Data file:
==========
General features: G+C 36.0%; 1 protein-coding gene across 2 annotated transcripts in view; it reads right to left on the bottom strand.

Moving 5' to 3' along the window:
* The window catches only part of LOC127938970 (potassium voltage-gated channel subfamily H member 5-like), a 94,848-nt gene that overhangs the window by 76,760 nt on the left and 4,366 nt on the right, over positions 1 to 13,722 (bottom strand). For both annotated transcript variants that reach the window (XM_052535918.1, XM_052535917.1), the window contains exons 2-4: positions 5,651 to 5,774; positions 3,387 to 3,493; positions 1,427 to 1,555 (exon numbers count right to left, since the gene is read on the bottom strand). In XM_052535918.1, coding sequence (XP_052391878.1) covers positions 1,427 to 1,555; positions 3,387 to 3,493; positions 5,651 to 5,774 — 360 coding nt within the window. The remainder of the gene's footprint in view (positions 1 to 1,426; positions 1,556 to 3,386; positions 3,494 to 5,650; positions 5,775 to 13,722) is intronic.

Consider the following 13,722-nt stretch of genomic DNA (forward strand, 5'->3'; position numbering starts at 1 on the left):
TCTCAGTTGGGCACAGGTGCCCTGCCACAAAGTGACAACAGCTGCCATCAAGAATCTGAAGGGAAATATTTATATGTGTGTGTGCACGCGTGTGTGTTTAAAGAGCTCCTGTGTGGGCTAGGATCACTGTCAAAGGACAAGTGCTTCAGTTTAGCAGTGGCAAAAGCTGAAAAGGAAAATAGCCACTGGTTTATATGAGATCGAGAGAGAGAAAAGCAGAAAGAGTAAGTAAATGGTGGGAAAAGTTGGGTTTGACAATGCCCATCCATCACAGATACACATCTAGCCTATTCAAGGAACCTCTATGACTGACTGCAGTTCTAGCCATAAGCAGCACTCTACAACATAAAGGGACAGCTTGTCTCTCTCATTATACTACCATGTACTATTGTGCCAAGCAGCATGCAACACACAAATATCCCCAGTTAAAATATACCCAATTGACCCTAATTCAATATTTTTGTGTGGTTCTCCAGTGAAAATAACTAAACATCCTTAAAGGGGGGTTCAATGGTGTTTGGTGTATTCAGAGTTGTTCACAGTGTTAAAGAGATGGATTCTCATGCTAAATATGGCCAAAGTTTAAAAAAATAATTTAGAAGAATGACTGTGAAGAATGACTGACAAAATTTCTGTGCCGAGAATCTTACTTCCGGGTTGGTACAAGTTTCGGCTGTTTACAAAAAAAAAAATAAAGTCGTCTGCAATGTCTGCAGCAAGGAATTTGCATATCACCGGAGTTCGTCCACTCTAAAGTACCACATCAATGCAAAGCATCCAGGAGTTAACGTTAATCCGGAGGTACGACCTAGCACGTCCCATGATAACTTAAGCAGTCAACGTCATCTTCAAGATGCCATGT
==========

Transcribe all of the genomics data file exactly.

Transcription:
General features: G+C 36.0%; 1 protein-coding gene across 2 annotated transcripts in view; it reads right to left on the bottom strand.

Moving 5' to 3' along the window:
* The window catches only part of LOC127938970 (potassium voltage-gated channel subfamily H member 5-like), a 94,848-nt gene that overhangs the window by 76,760 nt on the left and 4,366 nt on the right, over positions 1 to 13,722 (bottom strand). For both annotated transcript variants that reach the window (XM_052535918.1, XM_052535917.1), the window contains exons 2-4: positions 5,651 to 5,774; positions 3,387 to 3,493; positions 1,427 to 1,555 (exon numbers count right to left, since the gene is read on the bottom strand). In XM_052535918.1, coding sequence (XP_052391878.1) covers positions 1,427 to 1,555; positions 3,387 to 3,493; positions 5,651 to 5,774 — 360 coding nt within the window. The remainder of the gene's footprint in view (positions 1 to 1,426; positions 1,556 to 3,386; positions 3,494 to 5,650; positions 5,775 to 13,722) is intronic.

Consider the following 13,722-nt stretch of genomic DNA (forward strand, 5'->3'; position numbering starts at 1 on the left):
TCTCAGTTGGGCACAGGTGCCCTGCCACAAAGTGACAACAGCTGCCATCAAGAATCTGAAGGGAAATATTTATATGTGTGTGTGCACGCGTGTGTGTTTAAAGAGCTCCTGTGTGGGCTAGGATCACTGTCAAAGGACAAGTGCTTCAGTTTAGCAGTGGCAAAAGCTGAAAAGGAAAATAGCCACTGGTTTATATGAGATCGAGAGAGAGAAAAGCAGAAAGAGTAAGTAAATGGTGGGAAAAGTTGGGTTTGACAATGCCCATCCATCACAGATACACATCTAGCCTATTCAAGGAACCTCTATGACTGACTGCAGTTCTAGCCATAAGCAGCACTCTACAACATAAAGGGACAGCTTGTCTCTCTCATTATACTACCATGTACTATTGTGCCAAGCAGCATGCAACACACAAATATCCCCAGTTAAAATATACCCAATTGACCCTAATTCAATATTTTTGTGTGGTTCTCCAGTGAAAATAACTAAACATCCTTAAAGGGGGGTTCAATGGTGTTTGGTGTATTCAGAGTTGTTCACAGTGTTAAAGAGATGGATTCTCATGCTAAATATGGCCAAAGTTTAAAAAAATAATTTAGAAGAATGACTGTGAAGAATGACTGACAAAATTTCTGTGCCGAGAATCTTACTTCCGGGTTGGTACAAGTTTCGGCTGTTTACAAAAAAAAAAATAAAGTCGTCTGCAATGTCTGCAGCAAGGAATTTGCATATCACCGGAGTTCGTCCACTCTAAAGTACCACATCAATGCAAAGCATCCAGGAGTTAACGTTAATCCGGAGGTACGACCTAGCACGTCCCATGATAACTTAAGCAGTCAACGTCATCTTCAAGATGCCATGT